Freedom of Information Day is held annually on or near March 16. Why March 16? Because this is the birthday of our fourth President and political philosopher James Madison, widely known as the Father of our Constitution and held as the foremost advocate for openness in government.
"A popular government without popular information or the means of acquiring it, is but a prologue to a farce, or a tragedy, or perhaps both."
Enacted in 1966, and taking effect on July 5, 1967, the Freedom of Information Act (FOIA) protects the rights of American citizens to obtain access to federal agency records. A FOIA request can be made for any agency record. For more information about the Freedom of Information Act and your rights under it, see the official government site at FOIA.gov.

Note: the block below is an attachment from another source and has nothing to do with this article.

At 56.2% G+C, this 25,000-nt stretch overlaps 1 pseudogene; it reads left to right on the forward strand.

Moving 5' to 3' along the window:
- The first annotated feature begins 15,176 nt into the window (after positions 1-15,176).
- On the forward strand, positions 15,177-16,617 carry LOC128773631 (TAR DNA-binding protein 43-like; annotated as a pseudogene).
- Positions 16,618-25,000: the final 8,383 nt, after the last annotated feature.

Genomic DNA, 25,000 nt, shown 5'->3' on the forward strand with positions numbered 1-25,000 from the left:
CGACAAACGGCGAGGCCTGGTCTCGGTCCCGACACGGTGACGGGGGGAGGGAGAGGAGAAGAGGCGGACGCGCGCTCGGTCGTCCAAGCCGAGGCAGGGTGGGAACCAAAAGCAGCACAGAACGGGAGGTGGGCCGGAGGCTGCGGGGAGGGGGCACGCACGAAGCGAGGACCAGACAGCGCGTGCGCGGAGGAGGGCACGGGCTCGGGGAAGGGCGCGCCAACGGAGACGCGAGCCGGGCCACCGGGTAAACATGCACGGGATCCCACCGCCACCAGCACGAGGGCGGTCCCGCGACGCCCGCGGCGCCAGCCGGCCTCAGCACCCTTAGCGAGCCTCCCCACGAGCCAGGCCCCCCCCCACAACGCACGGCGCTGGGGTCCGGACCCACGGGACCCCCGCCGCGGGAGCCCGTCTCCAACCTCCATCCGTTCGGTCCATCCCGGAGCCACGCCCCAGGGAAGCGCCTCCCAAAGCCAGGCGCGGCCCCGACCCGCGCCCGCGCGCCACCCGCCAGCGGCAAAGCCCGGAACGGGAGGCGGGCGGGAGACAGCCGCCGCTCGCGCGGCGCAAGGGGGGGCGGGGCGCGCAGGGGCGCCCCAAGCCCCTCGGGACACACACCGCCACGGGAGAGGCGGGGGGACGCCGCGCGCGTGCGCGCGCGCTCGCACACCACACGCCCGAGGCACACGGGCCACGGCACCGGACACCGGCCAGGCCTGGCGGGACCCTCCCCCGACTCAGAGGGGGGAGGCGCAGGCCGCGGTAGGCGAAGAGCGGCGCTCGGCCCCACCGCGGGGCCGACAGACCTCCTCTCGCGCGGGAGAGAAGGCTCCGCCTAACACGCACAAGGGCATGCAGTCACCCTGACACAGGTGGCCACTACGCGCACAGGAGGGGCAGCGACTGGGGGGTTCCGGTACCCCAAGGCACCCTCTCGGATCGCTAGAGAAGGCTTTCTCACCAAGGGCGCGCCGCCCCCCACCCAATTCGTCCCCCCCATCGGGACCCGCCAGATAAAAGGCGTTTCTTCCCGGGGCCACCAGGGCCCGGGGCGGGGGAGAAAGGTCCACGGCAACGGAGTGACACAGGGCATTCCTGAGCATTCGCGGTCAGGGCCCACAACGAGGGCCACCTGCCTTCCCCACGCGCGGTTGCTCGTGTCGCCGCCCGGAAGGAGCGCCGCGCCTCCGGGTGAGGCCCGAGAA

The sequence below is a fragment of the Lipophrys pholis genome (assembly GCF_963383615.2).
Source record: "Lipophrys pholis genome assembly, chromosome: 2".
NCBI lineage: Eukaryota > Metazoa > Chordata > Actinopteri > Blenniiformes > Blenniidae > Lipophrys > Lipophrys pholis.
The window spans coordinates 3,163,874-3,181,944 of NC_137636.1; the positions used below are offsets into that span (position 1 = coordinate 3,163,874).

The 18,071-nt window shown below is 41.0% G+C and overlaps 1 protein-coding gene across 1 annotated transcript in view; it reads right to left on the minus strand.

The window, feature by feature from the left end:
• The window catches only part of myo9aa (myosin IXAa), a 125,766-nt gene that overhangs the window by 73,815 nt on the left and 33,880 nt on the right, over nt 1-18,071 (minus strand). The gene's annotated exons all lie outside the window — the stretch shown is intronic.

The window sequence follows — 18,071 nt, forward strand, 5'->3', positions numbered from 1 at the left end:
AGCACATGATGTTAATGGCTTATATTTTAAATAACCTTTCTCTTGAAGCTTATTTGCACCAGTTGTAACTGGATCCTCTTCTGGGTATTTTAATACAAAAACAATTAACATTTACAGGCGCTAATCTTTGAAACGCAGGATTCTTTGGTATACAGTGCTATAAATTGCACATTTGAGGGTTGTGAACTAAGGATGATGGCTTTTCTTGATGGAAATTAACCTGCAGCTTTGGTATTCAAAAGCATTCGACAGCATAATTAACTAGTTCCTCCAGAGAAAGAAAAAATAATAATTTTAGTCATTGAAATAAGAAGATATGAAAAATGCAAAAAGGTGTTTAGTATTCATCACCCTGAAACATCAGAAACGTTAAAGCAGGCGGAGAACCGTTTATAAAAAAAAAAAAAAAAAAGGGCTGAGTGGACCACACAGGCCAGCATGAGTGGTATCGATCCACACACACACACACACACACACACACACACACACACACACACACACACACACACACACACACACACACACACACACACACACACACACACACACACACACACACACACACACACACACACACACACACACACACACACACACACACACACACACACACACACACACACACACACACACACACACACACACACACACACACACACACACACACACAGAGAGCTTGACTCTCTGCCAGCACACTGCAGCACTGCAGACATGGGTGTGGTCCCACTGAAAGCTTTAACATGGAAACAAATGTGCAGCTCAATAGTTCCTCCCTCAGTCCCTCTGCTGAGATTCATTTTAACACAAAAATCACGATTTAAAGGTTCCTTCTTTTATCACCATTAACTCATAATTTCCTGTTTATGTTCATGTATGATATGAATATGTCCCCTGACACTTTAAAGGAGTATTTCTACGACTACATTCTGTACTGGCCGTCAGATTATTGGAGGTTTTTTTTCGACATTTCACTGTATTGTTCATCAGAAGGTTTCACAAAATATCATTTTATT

The New York Public Library, in its blog for The Huffington Post, asked Pulitzer Prize-winning investigative reporter David Barstow of the New York Times some questions about FOIA, freedom of information and freedom of the press. (Both the current and previous presidential administrations have been the subject of controversy about how much access they've allowed the public to have). Join in the conversation here.